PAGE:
War medal inscription brings couple to Gainsborough to learn more about their history

Philip and Hanlie du Toit at the gravestone of Lieut. L. J. Vanstaden R.A.F.
Philip and Hanlie du Toit at the gravestone of Lieut. L. J. Vanstaden R.A.F.

A South African couple want to learn more about their history and heritage and a war medal has led them to Gainsborough.

The Friends of Gainsborough Cemeteries and Chapel opened the cemetery on Sunday, May 15, as part of the West Lindsey Churches Festival and they were joined by visitors who were born in South Africa.

Philip and Hanlie du Toit, now living on the Isle of Man, visited the cemetery to learn about their history and family heritage.

Several years ago Philip’s mother gave him what he thought was a coin but recently he learned that it was a medal which was inscribed with Lieut. L. J. Vanstaden R.A.F.

This led Philip and his wife Hanlie to investigate and they discovered that the medal was awarded to Lieut. Laurens Jacobus Van Staden who was Philip’s grandmother’s brother.

Searching online they discovered that Laurens was buried in Gainsborough in 1918 and found that the Friends of Gainsborough Cemeteries and Chapel had also been trying to find out more about him because they were restoring his headstone.

The cross marking on his grave had been broken several years ago.

The Friends were able to provide some additional information about Laurens.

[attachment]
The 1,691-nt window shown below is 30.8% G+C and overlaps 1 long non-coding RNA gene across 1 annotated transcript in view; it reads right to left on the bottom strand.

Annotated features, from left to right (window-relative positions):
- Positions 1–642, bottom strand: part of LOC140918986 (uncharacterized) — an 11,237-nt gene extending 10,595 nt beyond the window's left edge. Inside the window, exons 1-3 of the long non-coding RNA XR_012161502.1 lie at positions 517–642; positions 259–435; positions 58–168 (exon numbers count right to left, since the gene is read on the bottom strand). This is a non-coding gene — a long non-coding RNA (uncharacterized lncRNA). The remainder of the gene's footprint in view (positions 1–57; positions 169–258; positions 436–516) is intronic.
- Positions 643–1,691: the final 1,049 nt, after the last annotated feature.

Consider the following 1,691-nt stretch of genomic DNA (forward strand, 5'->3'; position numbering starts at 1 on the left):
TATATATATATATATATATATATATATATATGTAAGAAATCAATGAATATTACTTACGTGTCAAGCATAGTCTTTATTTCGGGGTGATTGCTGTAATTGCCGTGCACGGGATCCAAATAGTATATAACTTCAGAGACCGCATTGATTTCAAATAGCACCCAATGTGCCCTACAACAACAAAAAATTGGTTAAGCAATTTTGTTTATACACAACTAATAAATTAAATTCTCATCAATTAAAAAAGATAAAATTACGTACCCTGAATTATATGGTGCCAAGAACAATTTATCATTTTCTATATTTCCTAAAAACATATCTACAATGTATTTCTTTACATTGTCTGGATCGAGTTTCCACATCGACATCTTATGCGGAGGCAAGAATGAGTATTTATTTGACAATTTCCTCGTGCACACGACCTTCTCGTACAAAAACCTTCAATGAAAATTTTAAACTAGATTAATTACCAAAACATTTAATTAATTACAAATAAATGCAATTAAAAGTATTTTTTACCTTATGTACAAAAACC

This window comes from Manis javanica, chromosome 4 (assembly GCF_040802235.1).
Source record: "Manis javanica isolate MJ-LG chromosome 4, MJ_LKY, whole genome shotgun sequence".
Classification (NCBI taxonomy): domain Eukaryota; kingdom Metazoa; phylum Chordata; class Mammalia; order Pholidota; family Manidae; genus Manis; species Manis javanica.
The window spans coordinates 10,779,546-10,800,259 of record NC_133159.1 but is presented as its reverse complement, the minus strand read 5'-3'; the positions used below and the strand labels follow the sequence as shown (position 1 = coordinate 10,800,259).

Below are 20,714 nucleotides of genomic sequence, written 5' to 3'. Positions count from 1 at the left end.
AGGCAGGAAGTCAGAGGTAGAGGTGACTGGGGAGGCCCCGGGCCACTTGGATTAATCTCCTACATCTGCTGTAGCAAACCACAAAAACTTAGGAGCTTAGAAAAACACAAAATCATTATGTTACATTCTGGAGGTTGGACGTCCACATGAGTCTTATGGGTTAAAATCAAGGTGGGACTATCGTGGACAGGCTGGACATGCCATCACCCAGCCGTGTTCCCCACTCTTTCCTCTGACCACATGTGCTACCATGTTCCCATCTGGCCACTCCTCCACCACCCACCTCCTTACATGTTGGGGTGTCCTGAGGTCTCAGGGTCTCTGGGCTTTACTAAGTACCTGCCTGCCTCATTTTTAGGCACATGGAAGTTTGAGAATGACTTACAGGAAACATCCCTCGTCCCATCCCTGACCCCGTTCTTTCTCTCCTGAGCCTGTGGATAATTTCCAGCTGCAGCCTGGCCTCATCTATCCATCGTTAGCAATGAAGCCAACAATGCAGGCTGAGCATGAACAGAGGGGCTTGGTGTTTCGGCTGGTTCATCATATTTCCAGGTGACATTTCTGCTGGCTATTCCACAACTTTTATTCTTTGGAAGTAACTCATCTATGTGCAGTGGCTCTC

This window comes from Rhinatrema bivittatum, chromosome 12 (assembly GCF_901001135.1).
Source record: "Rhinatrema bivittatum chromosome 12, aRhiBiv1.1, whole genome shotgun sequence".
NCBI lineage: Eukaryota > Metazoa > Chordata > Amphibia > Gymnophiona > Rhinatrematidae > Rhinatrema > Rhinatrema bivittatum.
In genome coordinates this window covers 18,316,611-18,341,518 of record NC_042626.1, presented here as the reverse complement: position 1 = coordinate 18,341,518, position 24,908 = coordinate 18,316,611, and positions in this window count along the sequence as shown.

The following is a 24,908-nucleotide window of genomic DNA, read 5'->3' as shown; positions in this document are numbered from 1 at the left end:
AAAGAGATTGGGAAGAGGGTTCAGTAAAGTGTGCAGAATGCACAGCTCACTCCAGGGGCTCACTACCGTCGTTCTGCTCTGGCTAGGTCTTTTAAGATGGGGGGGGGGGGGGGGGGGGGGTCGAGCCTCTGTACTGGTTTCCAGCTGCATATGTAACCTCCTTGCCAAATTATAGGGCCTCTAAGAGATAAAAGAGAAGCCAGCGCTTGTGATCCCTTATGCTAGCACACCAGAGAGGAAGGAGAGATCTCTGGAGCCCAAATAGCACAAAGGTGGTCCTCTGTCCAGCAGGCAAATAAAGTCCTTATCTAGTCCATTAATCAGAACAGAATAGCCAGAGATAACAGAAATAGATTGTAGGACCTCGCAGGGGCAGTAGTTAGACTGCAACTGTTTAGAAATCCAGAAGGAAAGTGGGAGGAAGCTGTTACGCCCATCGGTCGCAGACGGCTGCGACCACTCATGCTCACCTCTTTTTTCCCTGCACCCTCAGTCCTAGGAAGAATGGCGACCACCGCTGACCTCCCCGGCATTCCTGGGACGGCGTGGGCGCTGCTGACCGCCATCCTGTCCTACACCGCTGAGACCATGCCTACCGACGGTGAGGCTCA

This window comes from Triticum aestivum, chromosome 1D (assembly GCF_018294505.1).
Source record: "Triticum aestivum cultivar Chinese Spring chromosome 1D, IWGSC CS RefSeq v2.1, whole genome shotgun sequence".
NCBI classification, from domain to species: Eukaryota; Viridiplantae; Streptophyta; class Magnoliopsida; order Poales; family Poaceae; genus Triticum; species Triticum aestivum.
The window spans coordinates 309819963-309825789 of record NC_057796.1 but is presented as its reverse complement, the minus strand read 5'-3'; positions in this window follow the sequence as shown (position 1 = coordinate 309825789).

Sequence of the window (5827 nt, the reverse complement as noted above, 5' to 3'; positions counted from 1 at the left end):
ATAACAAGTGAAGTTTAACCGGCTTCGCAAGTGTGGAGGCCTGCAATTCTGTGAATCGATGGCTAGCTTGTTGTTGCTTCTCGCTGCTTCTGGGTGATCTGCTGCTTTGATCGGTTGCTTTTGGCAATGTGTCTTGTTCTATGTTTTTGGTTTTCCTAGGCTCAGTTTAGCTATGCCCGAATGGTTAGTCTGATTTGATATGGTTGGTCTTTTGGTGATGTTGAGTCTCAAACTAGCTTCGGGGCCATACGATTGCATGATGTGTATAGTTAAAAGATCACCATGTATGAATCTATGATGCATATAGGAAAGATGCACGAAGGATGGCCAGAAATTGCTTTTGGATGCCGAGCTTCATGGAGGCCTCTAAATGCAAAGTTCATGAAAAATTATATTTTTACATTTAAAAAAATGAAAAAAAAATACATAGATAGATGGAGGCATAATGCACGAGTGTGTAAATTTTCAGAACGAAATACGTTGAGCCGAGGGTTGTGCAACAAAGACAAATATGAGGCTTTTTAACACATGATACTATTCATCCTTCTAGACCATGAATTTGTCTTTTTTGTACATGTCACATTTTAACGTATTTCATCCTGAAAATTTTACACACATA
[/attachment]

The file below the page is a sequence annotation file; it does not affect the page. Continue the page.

He had married Emmeline Elizabeth Beilby from Tower Street, Gainsborough, in All Saints’ Church on February 2, 1918 and his best man was fellow South African R.A.F. officer, Lt. C.B. Mellor.

But just a few months later, on April 26, Laurens was killed while flying at night at Kirton-in-Lindsey.

Laurens and Emmeline lived at Jubilee Crescent, however, finding out what happened to Emmeline Elizabeth after her husband’s death proved to be impossible for the Friends.

There appears to be no record of her remarrying or when and where she died.

Philip and Hanlie were determined to find out more and during a visit to relatives in South Africa at Christmas they found a photograph of Laurens in a family album in his R.A.F. uniform stood next to a plane.

But again there was still no clue about what happened to Emmeline.

Following their visit to his grave Hanlie and Philip want to find out if there are still any descendants of the Beilby’s in the area.

The Beilbys and Wordsworths, which was Emmeline’s mother’s maiden name, were a large family and Philip and Hanlie hope there may be someone still living in the area who holds the key to finding out more about Emmeline.

If you have any information which could help Philip and Hanlie please call Peter Bradshaw on 01427 610507.